Homelessness is nothing new, but it's an issue that's become more visible in the Portland-metro area as rising rents and a lack of affordable housing have forced hundreds of people to live on the streets.
On any given night in Multnomah County, nearly 1,700 people are sleeping unsheltered and another 2,500 are sleeping in shelters or transitional housing.
During the winter months, the homeless population is even more vulnerable, and on nights when temperatures dip below freezing, officials try to get as many people as possible out of the cold by opening up severe-weather shelters.
Volunteers are needed to help staff the shelters, and some 20 Metro employees are among those who have signed up so far to assist.
"This is the most direct line of service that you can provide anyone," Gabriel Court, emergency operations manager for Transition Projects, the county's severe-weather shelter provider, said during a training session Friday. "This is instantaneous — you're helping someone out and you're saving their life. You're making a connection with them and you're bringing them back into the community and you know that you have a part in at least 325 people surviving a night."
Year round, the nonprofit runs a day center, four emergency shelters and three short-term residential housing programs. But they also open three overflow shelters as part of Portland and Multnomah County's severe-weather plan: Bud Clark Commons, at 655 NW Hoyt Street in Portland, Imago Dei Community Center. at 1302 SE Ankeny Street in Portland, and the Sunrise Center, 18901 East Burnside Street in Gresham.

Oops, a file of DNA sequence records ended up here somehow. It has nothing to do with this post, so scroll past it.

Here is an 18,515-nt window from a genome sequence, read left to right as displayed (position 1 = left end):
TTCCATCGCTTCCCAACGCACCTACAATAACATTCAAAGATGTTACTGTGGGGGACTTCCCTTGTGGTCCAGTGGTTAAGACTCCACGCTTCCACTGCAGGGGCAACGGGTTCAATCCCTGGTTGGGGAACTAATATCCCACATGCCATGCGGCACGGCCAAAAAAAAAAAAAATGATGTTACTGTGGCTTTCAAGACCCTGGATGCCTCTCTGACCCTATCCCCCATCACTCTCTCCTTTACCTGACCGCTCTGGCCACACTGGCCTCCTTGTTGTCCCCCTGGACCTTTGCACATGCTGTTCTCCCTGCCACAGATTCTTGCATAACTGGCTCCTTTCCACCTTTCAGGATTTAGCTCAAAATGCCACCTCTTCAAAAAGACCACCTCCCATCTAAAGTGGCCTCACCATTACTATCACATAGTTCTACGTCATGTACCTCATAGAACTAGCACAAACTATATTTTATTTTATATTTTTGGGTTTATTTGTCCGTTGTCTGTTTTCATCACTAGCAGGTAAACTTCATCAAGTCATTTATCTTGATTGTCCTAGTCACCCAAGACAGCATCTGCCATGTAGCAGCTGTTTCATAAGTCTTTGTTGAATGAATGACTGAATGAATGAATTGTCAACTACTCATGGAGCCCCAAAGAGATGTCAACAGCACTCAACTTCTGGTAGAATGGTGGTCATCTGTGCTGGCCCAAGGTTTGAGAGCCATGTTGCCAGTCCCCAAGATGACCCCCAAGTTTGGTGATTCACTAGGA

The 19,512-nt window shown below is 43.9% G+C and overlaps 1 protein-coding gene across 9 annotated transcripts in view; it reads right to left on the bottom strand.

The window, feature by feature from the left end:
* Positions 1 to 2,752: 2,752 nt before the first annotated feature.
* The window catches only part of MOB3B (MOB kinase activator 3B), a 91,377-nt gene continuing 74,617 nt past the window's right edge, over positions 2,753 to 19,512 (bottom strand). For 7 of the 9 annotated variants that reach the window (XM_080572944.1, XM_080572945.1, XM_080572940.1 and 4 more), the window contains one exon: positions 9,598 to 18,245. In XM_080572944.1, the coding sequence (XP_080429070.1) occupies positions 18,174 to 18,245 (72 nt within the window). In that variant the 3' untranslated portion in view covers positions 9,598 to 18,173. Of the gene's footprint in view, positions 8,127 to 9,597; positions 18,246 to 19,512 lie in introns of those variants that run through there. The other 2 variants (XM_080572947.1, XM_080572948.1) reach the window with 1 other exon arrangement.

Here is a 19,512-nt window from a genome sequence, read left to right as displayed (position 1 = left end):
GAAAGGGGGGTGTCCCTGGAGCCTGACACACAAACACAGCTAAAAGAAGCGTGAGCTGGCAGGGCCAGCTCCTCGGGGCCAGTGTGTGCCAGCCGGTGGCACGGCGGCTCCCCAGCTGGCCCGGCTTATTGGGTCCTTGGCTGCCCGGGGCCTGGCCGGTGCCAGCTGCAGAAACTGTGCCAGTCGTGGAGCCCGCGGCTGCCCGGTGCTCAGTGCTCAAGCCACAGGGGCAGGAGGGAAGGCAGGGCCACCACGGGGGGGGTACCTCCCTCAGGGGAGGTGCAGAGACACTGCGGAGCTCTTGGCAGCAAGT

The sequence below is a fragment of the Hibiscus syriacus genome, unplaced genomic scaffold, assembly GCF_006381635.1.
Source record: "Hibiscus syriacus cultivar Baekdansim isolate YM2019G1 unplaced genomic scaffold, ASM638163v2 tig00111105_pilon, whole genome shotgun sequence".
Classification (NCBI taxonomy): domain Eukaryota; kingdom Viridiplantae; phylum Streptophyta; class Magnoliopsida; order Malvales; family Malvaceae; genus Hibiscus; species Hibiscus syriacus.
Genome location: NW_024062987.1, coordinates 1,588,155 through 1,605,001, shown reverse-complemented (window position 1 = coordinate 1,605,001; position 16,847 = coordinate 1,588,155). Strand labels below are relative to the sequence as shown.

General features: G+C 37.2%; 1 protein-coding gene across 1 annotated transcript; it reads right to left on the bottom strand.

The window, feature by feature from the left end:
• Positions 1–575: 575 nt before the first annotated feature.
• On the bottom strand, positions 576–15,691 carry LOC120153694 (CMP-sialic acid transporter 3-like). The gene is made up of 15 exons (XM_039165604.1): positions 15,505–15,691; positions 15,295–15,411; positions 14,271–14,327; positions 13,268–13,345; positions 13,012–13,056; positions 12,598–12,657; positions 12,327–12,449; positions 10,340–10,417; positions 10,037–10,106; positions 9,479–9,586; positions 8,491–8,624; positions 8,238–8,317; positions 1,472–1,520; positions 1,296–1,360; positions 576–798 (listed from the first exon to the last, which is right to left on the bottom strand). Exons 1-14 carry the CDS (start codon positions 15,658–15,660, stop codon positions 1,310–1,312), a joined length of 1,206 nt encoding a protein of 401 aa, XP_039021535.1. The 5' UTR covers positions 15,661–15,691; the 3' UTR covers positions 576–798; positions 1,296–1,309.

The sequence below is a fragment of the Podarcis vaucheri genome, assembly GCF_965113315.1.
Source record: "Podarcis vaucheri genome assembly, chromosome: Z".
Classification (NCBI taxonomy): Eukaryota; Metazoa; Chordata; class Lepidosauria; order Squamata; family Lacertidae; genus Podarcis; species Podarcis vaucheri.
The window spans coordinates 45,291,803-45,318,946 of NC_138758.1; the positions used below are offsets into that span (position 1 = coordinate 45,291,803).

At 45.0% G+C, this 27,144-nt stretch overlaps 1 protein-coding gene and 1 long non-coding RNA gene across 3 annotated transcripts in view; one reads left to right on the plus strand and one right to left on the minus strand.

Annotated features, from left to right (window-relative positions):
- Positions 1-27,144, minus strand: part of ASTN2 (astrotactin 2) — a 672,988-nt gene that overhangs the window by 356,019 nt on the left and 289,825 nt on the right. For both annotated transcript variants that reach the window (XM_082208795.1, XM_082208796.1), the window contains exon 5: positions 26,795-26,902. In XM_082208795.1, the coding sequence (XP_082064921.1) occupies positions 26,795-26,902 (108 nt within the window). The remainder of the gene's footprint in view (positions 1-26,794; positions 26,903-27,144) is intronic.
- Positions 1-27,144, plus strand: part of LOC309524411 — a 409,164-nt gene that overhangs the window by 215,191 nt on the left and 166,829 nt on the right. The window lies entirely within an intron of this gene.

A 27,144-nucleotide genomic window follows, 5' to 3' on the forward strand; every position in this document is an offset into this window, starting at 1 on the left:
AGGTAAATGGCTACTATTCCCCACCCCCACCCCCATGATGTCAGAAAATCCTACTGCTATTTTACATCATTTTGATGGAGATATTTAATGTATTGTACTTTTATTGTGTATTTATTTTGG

Together, they can host 325 people. If the severe weather persists and demand exceeds capacity, the county will work with other agencies to open more shelters that can sleep another 700 people.
Officials activate the shelters when temperatures are forecasted to drop below 25 degrees, when there's the probability of having at least one inch of snow on the ground or there's a combination of rain and at-or-below-freezing temperatures. Extreme temperature fluctuations or wind chill could also trigger the opening of warming centers.
Last year during one of the coldest winters in recent memory, the severe-weather shelters opened its doors 27 nights. They have been opened eight times so far this year.
Once the call is made, the 211 hotline is notified, outreach teams and police and fire departments fan out directing people to the shelters (and sometimes, transport them), and volunteers are recruited.
Volunteers can choose from one of three shifts: 7 p.m. to 12:30 a.m., midnight to 6 a.m. and 5:30 to 8:30 a.m.
The duties include setting up the sleeping areas, restocking supplies in the restrooms, handing out coffee and blankets, helping to keep the peace and cleaning everything up in the morning.
Court encouraged volunteers to keep an open mind and lend an ear if a guest needs someone to talk to.
"We don't know what someone's encountered before coming into our space," he said. "Different people experience homelessness differently based on their situation and identity … so treating folks equally and fairly and kindly is going to be your biggest benefit."
Many of those who attended the training said it was their work with Metro that pushed them to want to do more and get involved.
Roger Gonzalez, chief of staff to Metro Council President Tom Hughes, said it was especially important as Metro tackles the issue of affordable housing and considers a possible bond measure later this year.
"At the end of the day, we're talking about people and I don't think we can truly talk about those people and people that we think we're trying to serve if we're not actually willing to go down and experience and help in ways that we can," he said. "We're talking about a real regional community; we ought to be the first to step up."
For more information on volunteering or donating winter gear, visit 211info.org/donations.